Dietary Supplements Can Help Joint Health, Research Shows

About 20% of Americans are expected to have knee osteoarthritis by 2030, but new research shows that dietary changes and supplements may help with joint health.

Supplements such as tocotrienols and green tea extract have been shown to improve osteoporosis. Researchers are now learning how supplements can help with osteoarthritis.

People with osteoarthritis often experience joint swelling, knee stiffness, pain, decreased physical function, limited range of motion, compromised work capacity or restriction of social activities.

Modern medicine has yet to find a cure for osteoarthritis, according to Business Times, as it is difficult to restore cartilage once it’s lost. Treatments focus on managing the stiffness, pain and inflammation while improving mobility and strength.

NSAIDs (non-steroidal anti-inflammatory drugs) are often used by patients with joint pain and arthritis to manage chronic pain and inflammation. But NSAIDs also come with a string of side effects and may not be safe for some patients to use.

One study has found that 20 common dietary supplements may have an effect on osteoarthritis and are considered generally safe.

Glucosamine sulfate, when taken at a dose of 1500 mg per day, has been shown to improve physical function in people with knee osteoarthritis while reducing pain. Glucosamine sulfate is naturally found in and around the tissues and fluid that cushion the joints.

Chondroitin sulfate, when taken at a dose of 1200 mg per day, has been shown to decrease pain, slow the narrowing of joint space and reduce inflammation associated with osteoarthritis.

Glucosamine and chondroitin are often paired together in supplement form to maximize effectiveness.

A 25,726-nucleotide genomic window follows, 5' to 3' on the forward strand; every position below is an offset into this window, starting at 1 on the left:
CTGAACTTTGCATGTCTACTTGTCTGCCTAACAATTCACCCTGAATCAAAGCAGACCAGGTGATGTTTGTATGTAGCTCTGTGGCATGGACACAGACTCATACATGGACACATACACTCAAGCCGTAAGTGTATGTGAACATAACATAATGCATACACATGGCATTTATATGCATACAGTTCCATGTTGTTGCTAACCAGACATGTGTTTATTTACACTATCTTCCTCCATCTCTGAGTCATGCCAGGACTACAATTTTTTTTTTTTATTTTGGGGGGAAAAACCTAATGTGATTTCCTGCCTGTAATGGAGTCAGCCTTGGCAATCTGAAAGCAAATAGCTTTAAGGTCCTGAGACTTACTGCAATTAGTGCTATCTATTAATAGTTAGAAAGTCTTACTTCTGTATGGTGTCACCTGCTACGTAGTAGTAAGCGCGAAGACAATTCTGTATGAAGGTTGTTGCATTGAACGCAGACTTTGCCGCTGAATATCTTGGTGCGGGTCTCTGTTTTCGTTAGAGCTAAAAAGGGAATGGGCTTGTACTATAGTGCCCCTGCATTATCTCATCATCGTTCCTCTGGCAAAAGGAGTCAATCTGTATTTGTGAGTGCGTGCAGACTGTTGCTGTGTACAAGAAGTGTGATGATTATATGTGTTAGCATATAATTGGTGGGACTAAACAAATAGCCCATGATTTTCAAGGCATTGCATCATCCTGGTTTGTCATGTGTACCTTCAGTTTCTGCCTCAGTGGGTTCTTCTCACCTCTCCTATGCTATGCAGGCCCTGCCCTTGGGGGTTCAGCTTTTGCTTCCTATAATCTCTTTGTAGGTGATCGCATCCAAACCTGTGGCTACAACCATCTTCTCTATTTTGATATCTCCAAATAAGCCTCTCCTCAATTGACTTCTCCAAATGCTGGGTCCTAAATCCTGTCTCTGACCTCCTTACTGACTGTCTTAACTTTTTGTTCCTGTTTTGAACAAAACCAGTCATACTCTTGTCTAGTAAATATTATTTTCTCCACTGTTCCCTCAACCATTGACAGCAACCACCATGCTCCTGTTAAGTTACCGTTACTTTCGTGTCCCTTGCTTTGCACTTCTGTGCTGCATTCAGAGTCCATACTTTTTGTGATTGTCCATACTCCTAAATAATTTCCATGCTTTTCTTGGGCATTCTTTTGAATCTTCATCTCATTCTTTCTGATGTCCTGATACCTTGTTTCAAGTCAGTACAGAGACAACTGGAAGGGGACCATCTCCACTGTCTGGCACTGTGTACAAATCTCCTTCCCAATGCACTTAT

Ginger root extract has been shown to be modestly effective at managing knee osteoarthritis. Some medical experts also recommend turmeric supplements for reduced inflammation and pain. Turmeric contains curcumin, which has been shown to reduce joint swelling and pain.

Multivitamins can help provide all of the nutrients that may be lacking in the diet. Other beneficial vitamins and nutrients include calcium, vitamin E, vitamin K, vitamin C and folic acid.

Cat’s claw is also anti-inflammatory by nature and may even be able to relieve rheumatoid arthritis.

Diet and lifestyle changes, doctors say, can have a significant impact on joint health, particularly exercise.

While chondroitin sulfate (CS) has been shown to be effective at improving joint health, experts warn that there are certain groups of people who need to be careful with this supplement.

Chondroitin sulfate may accelerate cell growth in certain types of melanoma in certain groups of people. Melanoma cells carrying the V600E mutation of the BRAF gene are the greatest risk.

CS appeared to have no effect on other types of melanoma cells. The V600E mutation occurs in about half of melanomas.

Researchers at the Winship Cancer Institute at Emory University of Medicine reported that mice implanted with the mutation and were given CS displayed accelerated tumor progression.

The mice also showed signs of resistance to vemurafenib, a chemotherapy drug used to treat patients with the V600E mutation.

While confirmation is needed in human epidemiological studies, the findings serve as a warning regarding the use of these supplements in people with BRAF V600E melanoma.

Melissa Thompson writes about a wide range of topics, revealing interesting things we didn't know before. She is a freelance USA Today producer, and a Technorati contributor.